Since writing the post about DIY Fall Leaf Roses, we’ve been asked how to preserve leaves. Of course, we have since they are so beautiful and fun to make! Who wouldn’t want to keep them around as long as possible? There are quite a few ways to preserve dried leaves and flowers. #3. How To Preserve Leaves with Hairspray is our favorite way but we’ve listed other ways below so you can choose what you like best. If you have other ways, we would all love to hear about them!
How to Preserve Dried Leaves and Flowers
- Use 1 part glycerin and 2 parts of water. Heat the water to 150-180°, then add the glycerin to reduce the temperature to 100°F.
- Make sure to use plenty of the mixture for the stems to absorb the glycerin – they will need to be completely covered.
- Place the leaves, branches, and twigs in the mixture to soak.
- This process takes 2-6 weeks. You can tell it’s complete by how the leaves will look. They typically turn a greenish-brown.
Pro Tip: Check levels daily and replenish with water only.
2. How To Preserve Flowers and Leaves with Shellac
Use 1 part shellac and 2 parts denatured alcohol. Dip the leaves or flowers into the mixture or apply with a paintbrush. Make sure to do this in a well-ventilated area or outside. We use this shellac for preserving our flowers and leaves.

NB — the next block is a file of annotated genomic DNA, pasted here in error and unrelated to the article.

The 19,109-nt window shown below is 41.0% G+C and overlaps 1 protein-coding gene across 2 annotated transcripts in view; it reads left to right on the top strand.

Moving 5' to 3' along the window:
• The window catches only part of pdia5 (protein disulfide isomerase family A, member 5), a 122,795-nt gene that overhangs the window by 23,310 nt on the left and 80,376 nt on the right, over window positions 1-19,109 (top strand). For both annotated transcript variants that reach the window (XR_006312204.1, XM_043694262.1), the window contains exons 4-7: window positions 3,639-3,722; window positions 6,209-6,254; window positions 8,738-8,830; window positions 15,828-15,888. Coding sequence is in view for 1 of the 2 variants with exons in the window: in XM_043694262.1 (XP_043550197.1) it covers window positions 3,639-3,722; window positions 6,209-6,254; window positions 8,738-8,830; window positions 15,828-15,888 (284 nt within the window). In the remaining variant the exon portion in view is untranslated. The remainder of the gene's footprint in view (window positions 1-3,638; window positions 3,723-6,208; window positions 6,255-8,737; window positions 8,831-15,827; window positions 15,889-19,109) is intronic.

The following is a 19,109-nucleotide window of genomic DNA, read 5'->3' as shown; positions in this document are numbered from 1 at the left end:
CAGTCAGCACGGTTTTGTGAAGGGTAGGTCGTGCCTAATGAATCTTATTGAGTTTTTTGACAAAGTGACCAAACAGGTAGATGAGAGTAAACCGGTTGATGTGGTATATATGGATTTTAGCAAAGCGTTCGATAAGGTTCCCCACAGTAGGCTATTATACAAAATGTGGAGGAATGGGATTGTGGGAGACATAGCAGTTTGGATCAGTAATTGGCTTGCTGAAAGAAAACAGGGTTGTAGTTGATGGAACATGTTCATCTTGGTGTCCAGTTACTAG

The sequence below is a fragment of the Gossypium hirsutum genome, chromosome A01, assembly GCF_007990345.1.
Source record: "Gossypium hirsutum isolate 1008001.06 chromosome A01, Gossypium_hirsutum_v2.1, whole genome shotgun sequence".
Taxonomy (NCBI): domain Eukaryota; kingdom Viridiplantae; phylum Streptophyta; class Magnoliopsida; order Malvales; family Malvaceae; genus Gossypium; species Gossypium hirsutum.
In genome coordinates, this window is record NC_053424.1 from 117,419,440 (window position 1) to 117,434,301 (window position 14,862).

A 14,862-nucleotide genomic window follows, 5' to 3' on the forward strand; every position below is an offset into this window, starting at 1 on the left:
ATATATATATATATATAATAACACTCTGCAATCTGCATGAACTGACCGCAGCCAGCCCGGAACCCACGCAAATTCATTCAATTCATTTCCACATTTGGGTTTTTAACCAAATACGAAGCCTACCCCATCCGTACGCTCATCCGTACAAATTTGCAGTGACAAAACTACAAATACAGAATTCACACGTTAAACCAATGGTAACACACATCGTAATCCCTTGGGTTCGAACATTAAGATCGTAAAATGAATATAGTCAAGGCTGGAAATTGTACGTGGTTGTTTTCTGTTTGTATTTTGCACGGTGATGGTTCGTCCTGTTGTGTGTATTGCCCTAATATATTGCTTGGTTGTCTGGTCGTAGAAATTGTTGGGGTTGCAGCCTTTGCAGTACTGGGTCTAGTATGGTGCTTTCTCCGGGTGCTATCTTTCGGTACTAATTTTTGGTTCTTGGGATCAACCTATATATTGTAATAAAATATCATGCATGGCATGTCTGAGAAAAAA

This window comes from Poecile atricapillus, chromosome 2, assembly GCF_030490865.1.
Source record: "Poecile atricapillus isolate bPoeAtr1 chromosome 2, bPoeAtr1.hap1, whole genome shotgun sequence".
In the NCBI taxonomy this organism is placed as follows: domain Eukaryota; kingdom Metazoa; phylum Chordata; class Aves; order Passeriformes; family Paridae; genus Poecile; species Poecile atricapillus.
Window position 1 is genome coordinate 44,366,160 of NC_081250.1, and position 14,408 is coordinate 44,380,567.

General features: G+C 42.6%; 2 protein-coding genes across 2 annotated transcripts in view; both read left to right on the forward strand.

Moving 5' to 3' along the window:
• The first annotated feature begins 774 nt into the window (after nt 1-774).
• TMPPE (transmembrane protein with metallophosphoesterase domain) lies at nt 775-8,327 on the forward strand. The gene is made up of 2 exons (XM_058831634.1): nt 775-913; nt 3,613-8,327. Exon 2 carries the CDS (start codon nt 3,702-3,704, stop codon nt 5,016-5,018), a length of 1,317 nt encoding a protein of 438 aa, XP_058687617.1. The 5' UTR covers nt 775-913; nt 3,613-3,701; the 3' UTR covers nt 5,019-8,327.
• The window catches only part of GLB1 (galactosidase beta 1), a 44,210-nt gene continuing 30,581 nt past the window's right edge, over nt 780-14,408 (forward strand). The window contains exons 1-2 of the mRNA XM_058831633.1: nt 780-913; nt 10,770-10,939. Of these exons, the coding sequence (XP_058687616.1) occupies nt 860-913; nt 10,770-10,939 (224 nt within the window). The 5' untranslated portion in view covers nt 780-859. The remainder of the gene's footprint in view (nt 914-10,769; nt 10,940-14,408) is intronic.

3. How To Preserve Leaves with Hairspray
Spray the entire leaf or flower with hairspray. Coat 3-4 times for best effect. If you were doing your hair in the 80’s and 90’s then you know the best hairspray for the job is Aquanet. 🙂
4. Modge Podge is a great way to preserve leaves and flowers
I use this modge podge to protect and preserve complex puzzles when finished. It’s also perfect to preserve leaves. Simply apply it with the brush provided. We recommend two coats, allowing the first coat to dry completely before applying the second.
5. Wax to Preserve Dried Leaves and Flowers
Thank you to our reader Carol for her suggestion of wax (aka paraffin)! Dip in hot wax, drain the excess and let dry – just be careful not to get hot wax on your hands! She said her leaves have lasted over 40 years! Clearly, this is her best solution to how to preserve leaves!
6. Acrylic Spray
Our fabulous reader, Rosemary, suggests acrylic spray to preserve dried leaves and flowers. It holds the color well and is easy to apply. Be sure to form the leaves and flowers into any shapes you want first as the spray becomes stiff when dry. When I looked for it on Amazon, I noticed Modge Podge makes one of these sprays too!
What other methods do you use to preserve dried leaves and flowers? We’d love to hear from you and see pictures!
44 thoughts on “How To Preserve Dried Leaves and Flowers”